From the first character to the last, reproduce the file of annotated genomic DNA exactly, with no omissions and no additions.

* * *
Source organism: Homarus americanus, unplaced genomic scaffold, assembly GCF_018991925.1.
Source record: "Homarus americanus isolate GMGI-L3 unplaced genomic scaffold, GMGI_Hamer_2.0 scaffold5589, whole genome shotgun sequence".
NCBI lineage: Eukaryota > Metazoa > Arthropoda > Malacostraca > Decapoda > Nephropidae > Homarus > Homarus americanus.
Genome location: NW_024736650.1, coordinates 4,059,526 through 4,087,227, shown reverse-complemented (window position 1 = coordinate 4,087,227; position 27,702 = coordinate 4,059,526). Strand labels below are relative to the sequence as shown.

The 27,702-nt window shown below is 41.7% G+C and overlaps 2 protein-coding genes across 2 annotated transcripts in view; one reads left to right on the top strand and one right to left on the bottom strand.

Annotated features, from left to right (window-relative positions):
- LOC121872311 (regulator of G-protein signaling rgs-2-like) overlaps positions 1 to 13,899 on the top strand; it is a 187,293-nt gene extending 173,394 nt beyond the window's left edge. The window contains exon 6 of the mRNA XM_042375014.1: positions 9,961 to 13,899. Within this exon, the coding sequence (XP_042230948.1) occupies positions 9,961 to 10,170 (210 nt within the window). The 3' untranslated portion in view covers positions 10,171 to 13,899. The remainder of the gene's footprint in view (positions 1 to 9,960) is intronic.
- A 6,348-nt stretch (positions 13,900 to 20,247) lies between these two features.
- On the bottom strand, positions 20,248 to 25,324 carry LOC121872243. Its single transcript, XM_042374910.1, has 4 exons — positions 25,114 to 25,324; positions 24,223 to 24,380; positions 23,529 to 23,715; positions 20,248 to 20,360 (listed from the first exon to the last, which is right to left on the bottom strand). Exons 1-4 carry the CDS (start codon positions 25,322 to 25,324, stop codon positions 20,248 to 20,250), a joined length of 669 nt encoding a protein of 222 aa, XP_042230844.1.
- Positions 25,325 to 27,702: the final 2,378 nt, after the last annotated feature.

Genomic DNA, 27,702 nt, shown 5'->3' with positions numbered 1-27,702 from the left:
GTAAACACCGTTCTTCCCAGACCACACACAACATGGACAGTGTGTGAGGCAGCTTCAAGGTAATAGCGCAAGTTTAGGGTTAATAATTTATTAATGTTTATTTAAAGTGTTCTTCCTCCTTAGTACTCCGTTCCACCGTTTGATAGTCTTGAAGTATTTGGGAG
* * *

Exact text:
Source organism: Homarus americanus, unplaced genomic scaffold, assembly GCF_018991925.1.
Source record: "Homarus americanus isolate GMGI-L3 unplaced genomic scaffold, GMGI_Hamer_2.0 scaffold5589, whole genome shotgun sequence".
NCBI lineage: Eukaryota > Metazoa > Arthropoda > Malacostraca > Decapoda > Nephropidae > Homarus > Homarus americanus.
Genome location: NW_024736650.1, coordinates 4,059,526 through 4,087,227, shown reverse-complemented (window position 1 = coordinate 4,087,227; position 27,702 = coordinate 4,059,526). Strand labels below are relative to the sequence as shown.

The 27,702-nt window shown below is 41.7% G+C and overlaps 2 protein-coding genes across 2 annotated transcripts in view; one reads left to right on the top strand and one right to left on the bottom strand.

Annotated features, from left to right (window-relative positions):
- LOC121872311 (regulator of G-protein signaling rgs-2-like) overlaps positions 1 to 13,899 on the top strand; it is a 187,293-nt gene extending 173,394 nt beyond the window's left edge. The window contains exon 6 of the mRNA XM_042375014.1: positions 9,961 to 13,899. Within this exon, the coding sequence (XP_042230948.1) occupies positions 9,961 to 10,170 (210 nt within the window). The 3' untranslated portion in view covers positions 10,171 to 13,899. The remainder of the gene's footprint in view (positions 1 to 9,960) is intronic.
- A 6,348-nt stretch (positions 13,900 to 20,247) lies between these two features.
- On the bottom strand, positions 20,248 to 25,324 carry LOC121872243. Its single transcript, XM_042374910.1, has 4 exons — positions 25,114 to 25,324; positions 24,223 to 24,380; positions 23,529 to 23,715; positions 20,248 to 20,360 (listed from the first exon to the last, which is right to left on the bottom strand). Exons 1-4 carry the CDS (start codon positions 25,322 to 25,324, stop codon positions 20,248 to 20,250), a joined length of 669 nt encoding a protein of 222 aa, XP_042230844.1.
- Positions 25,325 to 27,702: the final 2,378 nt, after the last annotated feature.

Genomic DNA, 27,702 nt, shown 5'->3' with positions numbered 1-27,702 from the left:
GTAAACACCGTTCTTCCCAGACCACACACAACATGGACAGTGTGTGAGGCAGCTTCAAGGTAATAGCGCAAGTTTAGGGTTAATAATTTATTAATGTTTATTTAAAGTGTTCTTCCTCCTTAGTACTCCGTTCCACCGTTTGATAGTCTTGAAGTATTTGGGAG